When the Levees Broke

T.J. Mruz
When the Levees Broke, a film documenting the many troubles and hardships that were endured by the citizens of New Orleans during hurricane Katrina was cleverly put together by Spike Lee, to not only display the mere facts of the damage that was inflicted but to also get inside the heads of those who witnessed it firsthand. It would be easy and much more bearable for our conscience to look at the events in plain black and white terms, turning on the newscasts and looking at the trashed homes, flooded streets, and helicopter rescues. Or perhaps tuning in to see what sort of damage control plan the government is implementing to make sure that the situation does not escalate. This is what many average Americans were doing on a daily basis to keep up with the current events immediately after the hurricane struck, and to their credit they were well informed on the logistics of the story. From a sociological perspective however, the story is much deeper as there are countless pieces of information that can be put together to get a better sense of what happened and how it was impacted by the society that we live in. When talking about the lower ninth ward, in particular, a sociologist would try and make sense of why there is a higher concentration of African Americans in the area, and how is it that they have a harder time finding employment. They would immediately see how diversity is intertwined with the news story, and would be able to theorize how the situation could potentially have been different had any of the components of the equation been different. Along with looking at the area of focus, they would also be monitoring the general morale of the nation as a whole, and would try and decipher how the media and other channels of communication affected the population’s beliefs. The sociological perspective has the ability to shed more light on issues that are already accepted to be generally understood.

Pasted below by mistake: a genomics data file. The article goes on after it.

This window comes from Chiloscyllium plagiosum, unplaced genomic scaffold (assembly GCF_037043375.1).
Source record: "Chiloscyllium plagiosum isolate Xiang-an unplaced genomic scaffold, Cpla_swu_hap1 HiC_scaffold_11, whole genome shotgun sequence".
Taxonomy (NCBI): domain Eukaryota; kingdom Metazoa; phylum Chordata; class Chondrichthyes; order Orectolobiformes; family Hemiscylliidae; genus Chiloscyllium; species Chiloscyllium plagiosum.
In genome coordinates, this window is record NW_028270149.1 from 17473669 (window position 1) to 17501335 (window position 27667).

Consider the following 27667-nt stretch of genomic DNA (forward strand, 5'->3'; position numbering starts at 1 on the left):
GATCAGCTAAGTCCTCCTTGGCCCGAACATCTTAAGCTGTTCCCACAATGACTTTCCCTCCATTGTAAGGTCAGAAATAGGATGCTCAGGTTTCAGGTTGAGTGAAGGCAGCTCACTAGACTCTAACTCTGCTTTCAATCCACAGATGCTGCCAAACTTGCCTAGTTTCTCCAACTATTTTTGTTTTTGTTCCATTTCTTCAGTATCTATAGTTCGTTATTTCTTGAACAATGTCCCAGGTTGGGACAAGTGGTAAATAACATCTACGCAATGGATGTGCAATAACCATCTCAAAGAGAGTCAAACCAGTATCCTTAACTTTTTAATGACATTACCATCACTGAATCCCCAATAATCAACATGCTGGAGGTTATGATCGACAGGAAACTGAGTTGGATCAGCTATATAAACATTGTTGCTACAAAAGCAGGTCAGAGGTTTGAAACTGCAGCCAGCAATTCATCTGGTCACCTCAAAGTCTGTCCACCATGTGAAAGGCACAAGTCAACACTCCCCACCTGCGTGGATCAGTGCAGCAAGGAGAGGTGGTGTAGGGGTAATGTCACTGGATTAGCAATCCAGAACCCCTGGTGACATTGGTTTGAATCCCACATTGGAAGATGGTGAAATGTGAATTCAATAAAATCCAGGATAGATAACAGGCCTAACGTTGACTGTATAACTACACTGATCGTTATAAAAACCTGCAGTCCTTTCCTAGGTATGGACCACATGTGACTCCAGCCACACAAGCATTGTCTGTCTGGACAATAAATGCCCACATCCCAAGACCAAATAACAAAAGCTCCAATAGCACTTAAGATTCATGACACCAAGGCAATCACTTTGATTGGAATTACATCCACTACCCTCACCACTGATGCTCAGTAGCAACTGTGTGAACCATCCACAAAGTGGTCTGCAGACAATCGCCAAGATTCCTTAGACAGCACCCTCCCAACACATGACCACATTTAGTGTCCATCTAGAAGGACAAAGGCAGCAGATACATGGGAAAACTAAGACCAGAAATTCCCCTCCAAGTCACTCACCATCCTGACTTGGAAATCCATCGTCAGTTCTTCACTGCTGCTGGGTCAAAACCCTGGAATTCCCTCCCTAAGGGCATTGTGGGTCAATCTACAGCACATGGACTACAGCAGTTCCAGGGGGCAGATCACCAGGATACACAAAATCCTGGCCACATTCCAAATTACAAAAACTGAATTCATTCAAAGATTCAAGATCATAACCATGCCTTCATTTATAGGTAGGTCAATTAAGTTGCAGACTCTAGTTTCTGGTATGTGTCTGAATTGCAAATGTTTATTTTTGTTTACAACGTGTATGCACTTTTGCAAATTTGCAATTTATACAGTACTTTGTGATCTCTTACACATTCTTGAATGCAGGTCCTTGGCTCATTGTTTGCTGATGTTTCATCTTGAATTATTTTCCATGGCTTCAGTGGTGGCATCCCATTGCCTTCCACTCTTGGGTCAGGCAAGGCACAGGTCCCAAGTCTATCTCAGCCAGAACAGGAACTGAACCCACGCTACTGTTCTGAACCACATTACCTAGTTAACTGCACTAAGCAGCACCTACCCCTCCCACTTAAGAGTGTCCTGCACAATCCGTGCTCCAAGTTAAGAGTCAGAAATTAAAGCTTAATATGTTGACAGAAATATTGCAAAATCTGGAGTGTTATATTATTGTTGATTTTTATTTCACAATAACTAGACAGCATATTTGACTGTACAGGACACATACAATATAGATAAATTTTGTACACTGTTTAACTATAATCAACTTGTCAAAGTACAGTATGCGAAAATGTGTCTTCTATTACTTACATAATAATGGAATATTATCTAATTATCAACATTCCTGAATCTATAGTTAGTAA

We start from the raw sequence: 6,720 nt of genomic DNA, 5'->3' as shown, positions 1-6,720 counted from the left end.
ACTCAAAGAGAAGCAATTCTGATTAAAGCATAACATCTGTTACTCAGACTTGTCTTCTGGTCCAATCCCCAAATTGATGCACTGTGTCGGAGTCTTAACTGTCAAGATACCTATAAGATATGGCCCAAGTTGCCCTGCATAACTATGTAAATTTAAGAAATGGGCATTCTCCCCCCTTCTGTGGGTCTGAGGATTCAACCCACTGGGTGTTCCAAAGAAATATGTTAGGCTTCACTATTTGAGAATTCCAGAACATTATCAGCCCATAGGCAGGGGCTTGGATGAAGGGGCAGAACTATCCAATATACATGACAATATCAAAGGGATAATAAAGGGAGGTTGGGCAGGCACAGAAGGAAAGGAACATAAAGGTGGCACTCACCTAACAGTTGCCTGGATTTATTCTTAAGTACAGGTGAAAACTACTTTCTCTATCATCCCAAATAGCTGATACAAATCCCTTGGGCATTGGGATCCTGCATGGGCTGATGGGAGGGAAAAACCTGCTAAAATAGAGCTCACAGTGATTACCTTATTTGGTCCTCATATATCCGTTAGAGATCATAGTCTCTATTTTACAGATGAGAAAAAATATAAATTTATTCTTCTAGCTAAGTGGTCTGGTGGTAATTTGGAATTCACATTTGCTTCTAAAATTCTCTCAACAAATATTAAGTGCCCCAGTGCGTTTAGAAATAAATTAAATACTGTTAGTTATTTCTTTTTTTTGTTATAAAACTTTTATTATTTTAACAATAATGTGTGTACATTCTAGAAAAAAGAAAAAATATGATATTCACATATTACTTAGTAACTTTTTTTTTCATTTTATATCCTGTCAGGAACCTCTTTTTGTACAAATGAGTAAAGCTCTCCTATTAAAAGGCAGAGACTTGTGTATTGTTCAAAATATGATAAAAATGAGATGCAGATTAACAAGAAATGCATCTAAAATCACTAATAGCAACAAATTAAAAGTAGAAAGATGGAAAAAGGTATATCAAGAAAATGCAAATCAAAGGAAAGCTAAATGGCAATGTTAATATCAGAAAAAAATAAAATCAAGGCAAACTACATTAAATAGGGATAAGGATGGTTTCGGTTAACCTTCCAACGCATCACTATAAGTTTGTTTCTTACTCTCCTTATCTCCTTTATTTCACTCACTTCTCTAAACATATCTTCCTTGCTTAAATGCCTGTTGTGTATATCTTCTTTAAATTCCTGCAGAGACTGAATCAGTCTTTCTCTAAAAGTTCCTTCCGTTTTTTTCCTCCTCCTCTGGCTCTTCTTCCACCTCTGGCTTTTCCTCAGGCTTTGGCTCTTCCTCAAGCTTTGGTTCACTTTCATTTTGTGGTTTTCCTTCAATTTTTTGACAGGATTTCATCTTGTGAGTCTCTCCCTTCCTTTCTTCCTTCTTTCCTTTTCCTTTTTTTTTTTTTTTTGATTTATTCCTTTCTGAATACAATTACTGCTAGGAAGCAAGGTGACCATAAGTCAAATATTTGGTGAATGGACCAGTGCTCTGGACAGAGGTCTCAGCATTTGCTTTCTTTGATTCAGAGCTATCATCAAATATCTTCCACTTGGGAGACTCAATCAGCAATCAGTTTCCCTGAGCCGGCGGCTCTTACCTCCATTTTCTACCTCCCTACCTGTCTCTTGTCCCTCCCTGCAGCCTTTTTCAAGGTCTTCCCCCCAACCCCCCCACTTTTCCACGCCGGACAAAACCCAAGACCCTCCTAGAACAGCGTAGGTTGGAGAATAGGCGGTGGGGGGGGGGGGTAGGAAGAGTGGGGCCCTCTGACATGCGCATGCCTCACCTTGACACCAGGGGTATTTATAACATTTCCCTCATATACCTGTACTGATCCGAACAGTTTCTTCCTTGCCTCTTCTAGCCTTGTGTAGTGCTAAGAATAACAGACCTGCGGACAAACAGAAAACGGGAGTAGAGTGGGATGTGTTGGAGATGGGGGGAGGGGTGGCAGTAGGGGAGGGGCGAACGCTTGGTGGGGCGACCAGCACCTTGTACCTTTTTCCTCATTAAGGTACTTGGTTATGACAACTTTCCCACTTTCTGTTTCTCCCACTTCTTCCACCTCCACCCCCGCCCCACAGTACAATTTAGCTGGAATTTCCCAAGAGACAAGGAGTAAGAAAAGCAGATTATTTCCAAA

To fully comprehend Hurricane...